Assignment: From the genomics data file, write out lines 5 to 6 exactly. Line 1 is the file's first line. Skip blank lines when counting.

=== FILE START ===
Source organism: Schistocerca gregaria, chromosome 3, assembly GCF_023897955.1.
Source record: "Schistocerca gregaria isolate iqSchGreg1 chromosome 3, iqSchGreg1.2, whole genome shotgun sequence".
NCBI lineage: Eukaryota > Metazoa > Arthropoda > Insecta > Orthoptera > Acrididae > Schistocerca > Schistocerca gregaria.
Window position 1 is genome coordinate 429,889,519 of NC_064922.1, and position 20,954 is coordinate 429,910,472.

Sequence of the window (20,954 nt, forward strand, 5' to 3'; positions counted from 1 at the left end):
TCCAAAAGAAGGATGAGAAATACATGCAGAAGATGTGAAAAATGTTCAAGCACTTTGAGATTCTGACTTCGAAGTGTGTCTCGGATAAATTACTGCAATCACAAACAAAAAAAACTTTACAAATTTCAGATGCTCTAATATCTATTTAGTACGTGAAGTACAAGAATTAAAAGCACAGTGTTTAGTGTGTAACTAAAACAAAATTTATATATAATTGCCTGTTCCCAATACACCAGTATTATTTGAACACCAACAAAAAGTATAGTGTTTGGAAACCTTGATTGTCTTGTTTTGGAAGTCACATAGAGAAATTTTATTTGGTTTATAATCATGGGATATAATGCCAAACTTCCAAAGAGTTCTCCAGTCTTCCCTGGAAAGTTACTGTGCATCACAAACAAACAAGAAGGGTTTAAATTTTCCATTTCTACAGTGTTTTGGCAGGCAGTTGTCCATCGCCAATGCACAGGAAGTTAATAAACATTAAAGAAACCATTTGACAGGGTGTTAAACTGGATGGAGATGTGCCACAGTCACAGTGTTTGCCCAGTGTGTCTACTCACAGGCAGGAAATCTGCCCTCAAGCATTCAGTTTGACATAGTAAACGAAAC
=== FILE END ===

Sequence of the window (20,954 nt, forward strand, 5' to 3'; positions counted from 1 at the left end):
TCCAAAAGAAGGATGAGAAATACATGCAGAAGATGTGAAAAATGTTCAAGCACTTTGAGATTCTGACTTCGAAGTGTGTCTCGGATAAATTACTGCAATCACAAACAAAAAAAACTTTACAAATTTCAGATGCTCTAATATCTATTTAGTACGTGAAGTACAAGAATTAAAAGCACAGTGTTTAGTGTGTAACTAAAACAAAATTTATATATAATTGCCTGTTCCCAATACACCAGTATTATTTGAACACCAACAAAAAGTATAGTGTTTGGAAACCTTGATTGTCTTGTTTTGGAAGTCACATAGAGAAATTTTATTTGGTTTATAATCATGGGATATAATGCCAAACTTCCAAAGAGTTCTCCAGTCTTCCCTGGAAAGTTACTGTGCATCACAAACAAACAAGAAGGGTTTAAATTTTCCATTTCTACAGTGTTTTGGCAGGCAGTTGTCCATCGCCAATGCACAGGAAGTTAATAAACATTAAAGAAACCATTTGACAGGGTGTTAAACTGGATGGAGATGTGCCACAGTCACAGTGTTTGCCCAGTGTGTCTACTCACAGGCAGGAAATCTGCCCTCAAGCATTCAGTTTGACATAGTAAACGAAAC